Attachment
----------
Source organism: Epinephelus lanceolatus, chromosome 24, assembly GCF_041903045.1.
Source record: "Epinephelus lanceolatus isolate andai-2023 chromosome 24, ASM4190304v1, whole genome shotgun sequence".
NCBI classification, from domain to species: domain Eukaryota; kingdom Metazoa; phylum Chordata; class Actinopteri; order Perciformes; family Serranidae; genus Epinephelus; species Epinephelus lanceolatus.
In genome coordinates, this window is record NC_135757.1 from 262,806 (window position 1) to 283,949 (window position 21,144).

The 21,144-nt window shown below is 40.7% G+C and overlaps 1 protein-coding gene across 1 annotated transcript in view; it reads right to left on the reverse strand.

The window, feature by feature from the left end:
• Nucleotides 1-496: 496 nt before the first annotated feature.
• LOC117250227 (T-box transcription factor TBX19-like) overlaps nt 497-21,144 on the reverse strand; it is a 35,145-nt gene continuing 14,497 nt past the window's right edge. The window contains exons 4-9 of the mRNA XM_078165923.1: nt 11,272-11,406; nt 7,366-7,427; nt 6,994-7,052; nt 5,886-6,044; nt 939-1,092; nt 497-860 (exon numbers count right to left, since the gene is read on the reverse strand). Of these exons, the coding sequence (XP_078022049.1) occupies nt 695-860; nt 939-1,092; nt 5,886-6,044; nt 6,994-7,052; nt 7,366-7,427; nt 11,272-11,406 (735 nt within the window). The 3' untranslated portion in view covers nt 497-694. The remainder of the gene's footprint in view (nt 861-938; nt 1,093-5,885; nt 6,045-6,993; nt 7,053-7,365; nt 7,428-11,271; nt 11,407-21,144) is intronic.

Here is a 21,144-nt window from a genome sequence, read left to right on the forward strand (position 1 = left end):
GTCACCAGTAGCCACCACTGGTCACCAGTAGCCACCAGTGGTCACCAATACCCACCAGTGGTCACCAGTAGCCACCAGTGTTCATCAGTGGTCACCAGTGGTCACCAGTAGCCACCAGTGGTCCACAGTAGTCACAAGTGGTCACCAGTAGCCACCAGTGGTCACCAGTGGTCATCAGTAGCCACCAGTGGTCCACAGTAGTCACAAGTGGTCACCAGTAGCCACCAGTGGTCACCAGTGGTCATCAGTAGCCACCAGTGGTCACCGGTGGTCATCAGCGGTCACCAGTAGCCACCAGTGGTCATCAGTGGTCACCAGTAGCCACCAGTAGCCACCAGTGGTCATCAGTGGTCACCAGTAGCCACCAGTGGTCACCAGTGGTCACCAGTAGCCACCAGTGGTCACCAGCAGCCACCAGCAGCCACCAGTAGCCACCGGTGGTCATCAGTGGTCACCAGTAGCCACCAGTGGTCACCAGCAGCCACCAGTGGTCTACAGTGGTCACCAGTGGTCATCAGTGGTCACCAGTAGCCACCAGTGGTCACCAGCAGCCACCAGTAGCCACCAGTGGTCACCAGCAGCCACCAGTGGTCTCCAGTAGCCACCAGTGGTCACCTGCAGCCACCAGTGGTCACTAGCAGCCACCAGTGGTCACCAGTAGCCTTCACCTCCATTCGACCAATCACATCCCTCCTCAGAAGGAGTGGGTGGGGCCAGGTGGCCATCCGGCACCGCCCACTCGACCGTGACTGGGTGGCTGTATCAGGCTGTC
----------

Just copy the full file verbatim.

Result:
Source organism: Epinephelus lanceolatus, chromosome 24, assembly GCF_041903045.1.
Source record: "Epinephelus lanceolatus isolate andai-2023 chromosome 24, ASM4190304v1, whole genome shotgun sequence".
NCBI classification, from domain to species: domain Eukaryota; kingdom Metazoa; phylum Chordata; class Actinopteri; order Perciformes; family Serranidae; genus Epinephelus; species Epinephelus lanceolatus.
In genome coordinates, this window is record NC_135757.1 from 262,806 (window position 1) to 283,949 (window position 21,144).

The 21,144-nt window shown below is 40.7% G+C and overlaps 1 protein-coding gene across 1 annotated transcript in view; it reads right to left on the reverse strand.

The window, feature by feature from the left end:
• Nucleotides 1-496: 496 nt before the first annotated feature.
• LOC117250227 (T-box transcription factor TBX19-like) overlaps nt 497-21,144 on the reverse strand; it is a 35,145-nt gene continuing 14,497 nt past the window's right edge. The window contains exons 4-9 of the mRNA XM_078165923.1: nt 11,272-11,406; nt 7,366-7,427; nt 6,994-7,052; nt 5,886-6,044; nt 939-1,092; nt 497-860 (exon numbers count right to left, since the gene is read on the reverse strand). Of these exons, the coding sequence (XP_078022049.1) occupies nt 695-860; nt 939-1,092; nt 5,886-6,044; nt 6,994-7,052; nt 7,366-7,427; nt 11,272-11,406 (735 nt within the window). The 3' untranslated portion in view covers nt 497-694. The remainder of the gene's footprint in view (nt 861-938; nt 1,093-5,885; nt 6,045-6,993; nt 7,053-7,365; nt 7,428-11,271; nt 11,407-21,144) is intronic.

Here is a 21,144-nt window from a genome sequence, read left to right on the forward strand (position 1 = left end):
GTCACCAGTAGCCACCACTGGTCACCAGTAGCCACCAGTGGTCACCAATACCCACCAGTGGTCACCAGTAGCCACCAGTGTTCATCAGTGGTCACCAGTGGTCACCAGTAGCCACCAGTGGTCCACAGTAGTCACAAGTGGTCACCAGTAGCCACCAGTGGTCACCAGTGGTCATCAGTAGCCACCAGTGGTCCACAGTAGTCACAAGTGGTCACCAGTAGCCACCAGTGGTCACCAGTGGTCATCAGTAGCCACCAGTGGTCACCGGTGGTCATCAGCGGTCACCAGTAGCCACCAGTGGTCATCAGTGGTCACCAGTAGCCACCAGTAGCCACCAGTGGTCATCAGTGGTCACCAGTAGCCACCAGTGGTCACCAGTGGTCACCAGTAGCCACCAGTGGTCACCAGCAGCCACCAGCAGCCACCAGTAGCCACCGGTGGTCATCAGTGGTCACCAGTAGCCACCAGTGGTCACCAGCAGCCACCAGTGGTCTACAGTGGTCACCAGTGGTCATCAGTGGTCACCAGTAGCCACCAGTGGTCACCAGCAGCCACCAGTAGCCACCAGTGGTCACCAGCAGCCACCAGTGGTCTCCAGTAGCCACCAGTGGTCACCTGCAGCCACCAGTGGTCACTAGCAGCCACCAGTGGTCACCAGTAGCCTTCACCTCCATTCGACCAATCACATCCCTCCTCAGAAGGAGTGGGTGGGGCCAGGTGGCCATCCGGCACCGCCCACTCGACCGTGACTGGGTGGCTGTATCAGGCTGTC